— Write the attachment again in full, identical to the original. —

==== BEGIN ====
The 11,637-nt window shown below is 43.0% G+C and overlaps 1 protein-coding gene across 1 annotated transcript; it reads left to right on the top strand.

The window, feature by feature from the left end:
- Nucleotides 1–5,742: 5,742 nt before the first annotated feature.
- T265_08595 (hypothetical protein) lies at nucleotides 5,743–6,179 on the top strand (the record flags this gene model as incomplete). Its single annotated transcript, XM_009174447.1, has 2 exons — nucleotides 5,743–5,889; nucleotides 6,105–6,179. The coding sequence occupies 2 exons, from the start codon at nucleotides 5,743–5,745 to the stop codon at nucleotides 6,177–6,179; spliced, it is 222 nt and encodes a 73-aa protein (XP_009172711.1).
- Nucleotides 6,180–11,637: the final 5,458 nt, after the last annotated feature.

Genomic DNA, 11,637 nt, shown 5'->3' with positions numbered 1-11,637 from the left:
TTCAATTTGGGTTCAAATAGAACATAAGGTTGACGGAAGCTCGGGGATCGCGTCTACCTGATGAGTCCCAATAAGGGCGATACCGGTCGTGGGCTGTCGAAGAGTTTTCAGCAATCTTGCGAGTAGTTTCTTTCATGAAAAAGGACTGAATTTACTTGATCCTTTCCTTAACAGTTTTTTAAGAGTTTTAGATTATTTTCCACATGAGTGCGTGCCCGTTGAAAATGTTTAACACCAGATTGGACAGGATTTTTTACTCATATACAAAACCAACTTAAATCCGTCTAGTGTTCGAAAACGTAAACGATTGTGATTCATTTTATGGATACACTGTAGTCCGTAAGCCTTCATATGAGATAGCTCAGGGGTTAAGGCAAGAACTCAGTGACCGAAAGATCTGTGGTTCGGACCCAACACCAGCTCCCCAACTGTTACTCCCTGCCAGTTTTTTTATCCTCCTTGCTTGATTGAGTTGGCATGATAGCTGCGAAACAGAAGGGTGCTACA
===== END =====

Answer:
The 11,637-nt window shown below is 43.0% G+C and overlaps 1 protein-coding gene across 1 annotated transcript; it reads left to right on the top strand.

The window, feature by feature from the left end:
- Nucleotides 1–5,742: 5,742 nt before the first annotated feature.
- T265_08595 (hypothetical protein) lies at nucleotides 5,743–6,179 on the top strand (the record flags this gene model as incomplete). Its single annotated transcript, XM_009174447.1, has 2 exons — nucleotides 5,743–5,889; nucleotides 6,105–6,179. The coding sequence occupies 2 exons, from the start codon at nucleotides 5,743–5,745 to the stop codon at nucleotides 6,177–6,179; spliced, it is 222 nt and encodes a 73-aa protein (XP_009172711.1).
- Nucleotides 6,180–11,637: the final 5,458 nt, after the last annotated feature.

Genomic DNA, 11,637 nt, shown 5'->3' with positions numbered 1-11,637 from the left:
TTCAATTTGGGTTCAAATAGAACATAAGGTTGACGGAAGCTCGGGGATCGCGTCTACCTGATGAGTCCCAATAAGGGCGATACCGGTCGTGGGCTGTCGAAGAGTTTTCAGCAATCTTGCGAGTAGTTTCTTTCATGAAAAAGGACTGAATTTACTTGATCCTTTCCTTAACAGTTTTTTAAGAGTTTTAGATTATTTTCCACATGAGTGCGTGCCCGTTGAAAATGTTTAACACCAGATTGGACAGGATTTTTTACTCATATACAAAACCAACTTAAATCCGTCTAGTGTTCGAAAACGTAAACGATTGTGATTCATTTTATGGATACACTGTAGTCCGTAAGCCTTCATATGAGATAGCTCAGGGGTTAAGGCAAGAACTCAGTGACCGAAAGATCTGTGGTTCGGACCCAACACCAGCTCCCCAACTGTTACTCCCTGCCAGTTTTTTTATCCTCCTTGCTTGATTGAGTTGGCATGATAGCTGCGAAACAGAAGGGTGCTACA